I've run three startups, and each time, the most difficult part of the early stages was that I had to do everything. I did everything I could to not have to pay people. When I did pay people to do things I'm not good at, like accounting, it was such a big relief to wake up in the morning and know that work was going to get done without me actually doing it.
Here's the problem with that outlook, though: You are dead if you hire someone for something you should be doing yourself. And in my experience, the No. 1 thing that entrepreneurs think they can hire for but shouldn't is social media.
Here's why social media is an essential job, and why you're the only who can do it:
1. All companies are social media companies.
In the '90s I used to say, "I own an Internet company." Now that would be ridiculous. I mean, who doesn't use the Internet to run their company? What business plan does not assume that the Internet will be there to streamline operations?
Today it's the same thing with social media. According to the Pinnacle Group, 90% of communication on the Internet today happens via social media. Only 10% happens through email. This means that if you are not communicating via social media you are probably not reaching your audience. And you are probably not dealing with business partners efficiently either.
So you need to start thinking of social media as a key part of your company, even if you're not sure exactly how it will turn out.
2. You are the strategist.
The reason you're an entrepreneur is because you have the ideas. You can look at a world of vast opportunities and see specific areas where you add a special value. It's a discipline, really, to think that way. It's constantly looking out for where you and your ideas fit best into the world around you.
You wouldn't hire someone else to do that kind of thinking for you, would you? You don't want to hire out the most important part of your company. First of all, it won't be fun, and second, you'll fail.
The social media strategy for your company is the intersection of what your company adds to the world and how you get that special thing into the hands of the right people. You cannot risk letting someone else figure that out.
3. Startups must pivot. And pivoting is best via social media.
Investors in the startup world tout the necessity of the pivot. A pivot is not a business plan or a product plan, but rather a radical reaction that startups make to real-time information about their business. At this point, the pivot is an expected part of the life of a startup. The question is how well the founders can execute a pivot.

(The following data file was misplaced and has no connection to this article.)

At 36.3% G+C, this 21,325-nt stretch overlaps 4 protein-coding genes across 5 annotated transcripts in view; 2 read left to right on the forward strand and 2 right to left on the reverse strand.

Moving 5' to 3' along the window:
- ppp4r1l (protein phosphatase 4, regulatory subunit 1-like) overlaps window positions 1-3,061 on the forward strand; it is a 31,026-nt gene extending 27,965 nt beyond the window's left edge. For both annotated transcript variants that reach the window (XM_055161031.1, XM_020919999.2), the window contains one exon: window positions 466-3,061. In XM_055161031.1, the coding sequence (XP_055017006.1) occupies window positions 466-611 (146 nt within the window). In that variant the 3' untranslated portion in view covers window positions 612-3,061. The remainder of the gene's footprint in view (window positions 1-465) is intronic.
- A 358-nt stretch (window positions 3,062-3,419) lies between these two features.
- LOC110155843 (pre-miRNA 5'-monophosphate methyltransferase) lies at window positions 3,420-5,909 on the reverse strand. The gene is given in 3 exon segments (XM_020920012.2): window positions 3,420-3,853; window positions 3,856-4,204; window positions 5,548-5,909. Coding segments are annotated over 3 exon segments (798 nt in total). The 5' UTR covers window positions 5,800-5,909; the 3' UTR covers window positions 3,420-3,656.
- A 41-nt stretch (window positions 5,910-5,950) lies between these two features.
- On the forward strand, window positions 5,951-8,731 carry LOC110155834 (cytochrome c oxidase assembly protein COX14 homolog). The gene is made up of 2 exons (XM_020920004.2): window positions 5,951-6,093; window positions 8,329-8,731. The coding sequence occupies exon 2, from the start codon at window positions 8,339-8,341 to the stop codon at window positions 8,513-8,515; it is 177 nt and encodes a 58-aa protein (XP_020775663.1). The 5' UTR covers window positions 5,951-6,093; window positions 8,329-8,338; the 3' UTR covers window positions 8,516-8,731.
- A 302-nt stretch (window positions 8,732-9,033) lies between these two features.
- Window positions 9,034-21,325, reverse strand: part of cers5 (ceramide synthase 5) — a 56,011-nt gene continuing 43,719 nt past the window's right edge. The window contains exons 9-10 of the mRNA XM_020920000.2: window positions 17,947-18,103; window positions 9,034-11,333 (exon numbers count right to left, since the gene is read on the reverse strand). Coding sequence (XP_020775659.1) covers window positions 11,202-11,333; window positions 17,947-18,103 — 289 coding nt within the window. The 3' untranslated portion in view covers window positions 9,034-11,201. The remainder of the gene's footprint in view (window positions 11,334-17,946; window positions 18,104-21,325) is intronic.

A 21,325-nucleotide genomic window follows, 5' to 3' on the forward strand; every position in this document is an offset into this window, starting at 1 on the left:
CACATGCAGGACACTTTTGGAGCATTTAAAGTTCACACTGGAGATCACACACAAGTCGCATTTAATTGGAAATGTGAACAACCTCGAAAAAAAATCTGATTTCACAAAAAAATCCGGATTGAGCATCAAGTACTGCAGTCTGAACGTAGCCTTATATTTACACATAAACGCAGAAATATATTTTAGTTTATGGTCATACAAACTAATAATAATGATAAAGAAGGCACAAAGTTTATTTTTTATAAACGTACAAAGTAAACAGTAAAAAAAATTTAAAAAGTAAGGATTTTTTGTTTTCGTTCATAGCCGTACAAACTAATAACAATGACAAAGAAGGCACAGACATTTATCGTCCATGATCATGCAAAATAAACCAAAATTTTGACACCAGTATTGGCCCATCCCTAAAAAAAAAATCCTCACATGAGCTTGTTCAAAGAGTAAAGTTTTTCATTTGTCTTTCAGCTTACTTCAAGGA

The fastest way to gather the information you need is via social media. And the fastest way to convey a pivot to a client base is via social media. But when so much of the company relies on pivots, and so much of a pivot relies on social media, you don't want to hire someone to run that part of your business.
You can still get some help.
I once interviewed Saras Sarasvathy, who was, at the time, a professor at Dartmouth's Tuck School of Business. She has devoted her career to researching the traits that make a successful entrepreneur and she found that an extraordinarily wide range of personality types can do very well as entrepreneurs. But there is one trait that binds all successful entrepreneurs: They ask for help.
The first step is knowing when you need help -- knowing where you excel and where you don't, and finding someone to help you fill in the missing skills. The second step is knowing what kind of help to get. It's knowing, for example, when you need instruction and when you need someone to just do it for you.
This reminds me of when I started doing my own accounting. I realized, quickly, that I needed to run numbers for the five-year plan. But the plan was so creative and pie-in-the-sky and the assumptions really followed no rules -- only the rules that I made up. But accounting -- that is not creative and it's not open to my new ideas; it's just something that needs to get done in a very rigid way. So I learned to run business models in complicated excel spreadsheets and hired out accounting.
The same is true for social media. You do not need to learn how to install Wordpress yourself. There is a right and wrong way and you will add no value to that process. Get an intern to do it for you. But you absolutely must understand how to develop your company's social media strategy. Your company is small and dynamic, and you need to make sure it's headed in the right direction.
Your social media strategy should be flexible, creative, and tailored to perfectly match your vision for the company. You cannot hire that out.
Don't know where to start? Sign up for this Social Media Bootcamp. Your company will have more dependable growth because of this course. And I'll be teaching part of the courses. So, I'll see you there!